With the saloon on sale for just a few months, Audi has completed the A6 range with the addition of Avant estate versions due for launch in November, with the emphasis on being larger but lighter.
Audi expect the seventh generation A6 Avant to go right back to the top of the class, but can it split the BMW and Mercedes rivals? I headed to Cheltenham for an early UK drive.
Key in making the A6 Avant lighter is the use of aluminium components, which make up roughly 20 per cent of the body. The result is that the gross weight has been reduced by as much as 70 kilograms, depending on the engine, compared with the outgoing car.
For example, the A6 2.0TDi weighs just 1,640kg, 15 per cent less than its all-steel equivalent.
The emphasis might be on being larger, but the A6 has 565 litres of load space. This might be five litres more than the BMW 5-Series, but way shorter than the current E-Class's 1,950 litres. Fold the rear seat down and the A6's boot space increases to 1,680, but this is still less than you'd get in the BMW at 1,760.
A choice of four engines are available for the Avant in the UK: one petrol and three diesels. Diesel engines start with the 175bhp 2.0-litre TDi diesel, moves up to 201 and 242bhp versions of the 3.0TDi and the most powerful engine, the 296bhp 3.0-litre TFSI petrol.
All of these engines feature green technology including a start-stop system, energy recuperation and the innovative thermal management system, that quickly brings the coolant and motor oil up to temperature.
The cleverest feature of the most aerodynamic range in its class is the boot. This can be opened automatically simply by 'gesturing' Basil Fawlty-style with a foot, to two sensors under the rear bumper, if the optional advance key feature is added.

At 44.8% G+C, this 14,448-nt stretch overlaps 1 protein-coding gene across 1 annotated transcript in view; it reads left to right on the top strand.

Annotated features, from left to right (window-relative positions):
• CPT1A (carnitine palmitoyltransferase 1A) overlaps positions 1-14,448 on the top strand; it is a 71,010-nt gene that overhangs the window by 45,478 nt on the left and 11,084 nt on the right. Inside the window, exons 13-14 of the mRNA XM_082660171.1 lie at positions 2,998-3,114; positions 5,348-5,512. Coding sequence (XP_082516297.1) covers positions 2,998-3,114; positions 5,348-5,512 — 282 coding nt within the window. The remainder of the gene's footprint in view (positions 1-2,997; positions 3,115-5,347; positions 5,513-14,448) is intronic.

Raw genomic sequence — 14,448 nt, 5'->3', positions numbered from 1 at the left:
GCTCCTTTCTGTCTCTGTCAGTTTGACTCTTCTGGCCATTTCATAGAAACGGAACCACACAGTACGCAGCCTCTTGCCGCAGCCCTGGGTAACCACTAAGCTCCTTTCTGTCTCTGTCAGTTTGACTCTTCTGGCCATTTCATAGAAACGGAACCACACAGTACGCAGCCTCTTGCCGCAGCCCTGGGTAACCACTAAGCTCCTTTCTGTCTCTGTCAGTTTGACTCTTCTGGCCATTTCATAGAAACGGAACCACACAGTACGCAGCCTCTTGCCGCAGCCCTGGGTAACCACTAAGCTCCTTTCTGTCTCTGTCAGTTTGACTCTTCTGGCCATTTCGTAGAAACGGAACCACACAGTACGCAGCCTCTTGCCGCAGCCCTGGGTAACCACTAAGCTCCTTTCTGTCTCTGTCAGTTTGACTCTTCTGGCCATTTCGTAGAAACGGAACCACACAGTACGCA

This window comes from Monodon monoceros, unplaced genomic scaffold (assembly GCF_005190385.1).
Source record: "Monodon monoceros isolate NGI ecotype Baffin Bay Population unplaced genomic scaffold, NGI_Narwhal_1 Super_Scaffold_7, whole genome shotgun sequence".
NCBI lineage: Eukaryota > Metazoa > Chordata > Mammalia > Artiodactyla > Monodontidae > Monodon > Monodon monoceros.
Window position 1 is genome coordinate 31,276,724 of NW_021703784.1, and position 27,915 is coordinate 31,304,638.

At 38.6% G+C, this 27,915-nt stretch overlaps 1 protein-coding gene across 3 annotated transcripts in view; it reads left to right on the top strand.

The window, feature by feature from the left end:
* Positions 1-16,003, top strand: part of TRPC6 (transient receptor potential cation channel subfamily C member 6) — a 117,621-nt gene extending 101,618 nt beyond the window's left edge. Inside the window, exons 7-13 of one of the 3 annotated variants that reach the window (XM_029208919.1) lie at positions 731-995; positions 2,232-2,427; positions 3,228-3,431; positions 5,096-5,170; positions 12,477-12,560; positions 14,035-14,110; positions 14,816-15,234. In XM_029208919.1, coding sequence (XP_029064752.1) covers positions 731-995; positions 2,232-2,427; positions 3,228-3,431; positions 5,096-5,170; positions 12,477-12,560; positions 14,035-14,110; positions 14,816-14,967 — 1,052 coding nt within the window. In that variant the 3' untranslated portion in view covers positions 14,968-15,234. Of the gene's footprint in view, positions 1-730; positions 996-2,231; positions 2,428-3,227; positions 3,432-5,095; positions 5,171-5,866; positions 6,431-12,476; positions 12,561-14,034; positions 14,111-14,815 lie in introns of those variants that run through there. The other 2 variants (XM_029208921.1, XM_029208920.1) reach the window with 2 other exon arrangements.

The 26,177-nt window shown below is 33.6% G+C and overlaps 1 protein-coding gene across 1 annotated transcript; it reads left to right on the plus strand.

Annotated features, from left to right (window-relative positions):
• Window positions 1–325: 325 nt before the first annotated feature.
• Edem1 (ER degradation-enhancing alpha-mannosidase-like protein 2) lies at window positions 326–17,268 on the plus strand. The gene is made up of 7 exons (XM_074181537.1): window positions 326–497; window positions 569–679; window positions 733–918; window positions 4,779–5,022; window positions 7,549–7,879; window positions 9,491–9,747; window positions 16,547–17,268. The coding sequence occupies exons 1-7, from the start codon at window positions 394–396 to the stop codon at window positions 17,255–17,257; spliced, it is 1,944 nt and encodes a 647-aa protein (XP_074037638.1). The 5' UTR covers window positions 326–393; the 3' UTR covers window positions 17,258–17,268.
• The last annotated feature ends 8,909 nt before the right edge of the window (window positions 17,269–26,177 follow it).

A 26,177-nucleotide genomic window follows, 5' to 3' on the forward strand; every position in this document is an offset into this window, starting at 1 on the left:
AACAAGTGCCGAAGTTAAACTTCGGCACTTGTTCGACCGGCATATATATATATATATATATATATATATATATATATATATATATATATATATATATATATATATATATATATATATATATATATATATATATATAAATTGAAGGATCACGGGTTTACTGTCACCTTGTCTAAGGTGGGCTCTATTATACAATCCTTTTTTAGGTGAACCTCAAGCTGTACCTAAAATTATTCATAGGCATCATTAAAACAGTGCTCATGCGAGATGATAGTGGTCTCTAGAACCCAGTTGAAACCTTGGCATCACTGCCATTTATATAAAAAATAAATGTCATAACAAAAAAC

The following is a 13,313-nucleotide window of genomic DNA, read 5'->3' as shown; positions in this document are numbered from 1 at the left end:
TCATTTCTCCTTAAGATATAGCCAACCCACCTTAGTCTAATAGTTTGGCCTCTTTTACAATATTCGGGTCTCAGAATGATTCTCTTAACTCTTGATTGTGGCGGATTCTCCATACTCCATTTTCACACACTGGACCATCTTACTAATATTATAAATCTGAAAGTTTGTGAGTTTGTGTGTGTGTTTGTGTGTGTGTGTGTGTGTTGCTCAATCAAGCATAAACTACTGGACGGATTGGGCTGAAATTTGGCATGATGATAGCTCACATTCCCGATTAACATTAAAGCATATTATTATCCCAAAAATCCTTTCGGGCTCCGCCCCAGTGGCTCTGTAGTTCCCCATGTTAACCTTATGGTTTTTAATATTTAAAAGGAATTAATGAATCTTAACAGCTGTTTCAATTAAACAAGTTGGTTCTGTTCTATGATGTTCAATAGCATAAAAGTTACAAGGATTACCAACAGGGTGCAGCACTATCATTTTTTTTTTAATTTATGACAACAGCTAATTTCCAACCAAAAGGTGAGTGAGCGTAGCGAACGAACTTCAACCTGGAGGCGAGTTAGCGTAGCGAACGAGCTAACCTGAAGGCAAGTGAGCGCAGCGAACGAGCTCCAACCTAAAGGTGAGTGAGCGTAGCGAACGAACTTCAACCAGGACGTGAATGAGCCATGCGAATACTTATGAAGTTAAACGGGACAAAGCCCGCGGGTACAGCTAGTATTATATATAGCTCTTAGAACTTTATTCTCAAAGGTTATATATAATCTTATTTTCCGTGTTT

SE and S-Line trims are available, with a high level of standard equipment including alloy wheels, leather trim and front and rear parking sensors. Options include, a head up display, on-line and Google Earth mapping with the MMI navigation, plus system and Bluetooth internet connection.
I had the chance to drive all the engines in the A6 Avant range; least impressive was the lazy 201bhp 3.0TDi which seemed slow to respond. Both the 3.0-litre petrol and the 242bhp diesel versions are quick but lack involvment.
My favourite, like the saloon, has to be the entry-level 175bhp 2.0 TDi. With less weight, front wheel drive, a slick six-speed manual gearbox and light, acurate steering, it was the most satisfying of all the A6 Avants that I drove.
It might be bit of a chugger compared with the refinement of the bigger petrol and diesels engines, but there's enough performance, it has CO2 emissions of 132g/km and is capable of 56.5mpg on the Combined cyle, which is impressive enough to make it my pick of the Avant range.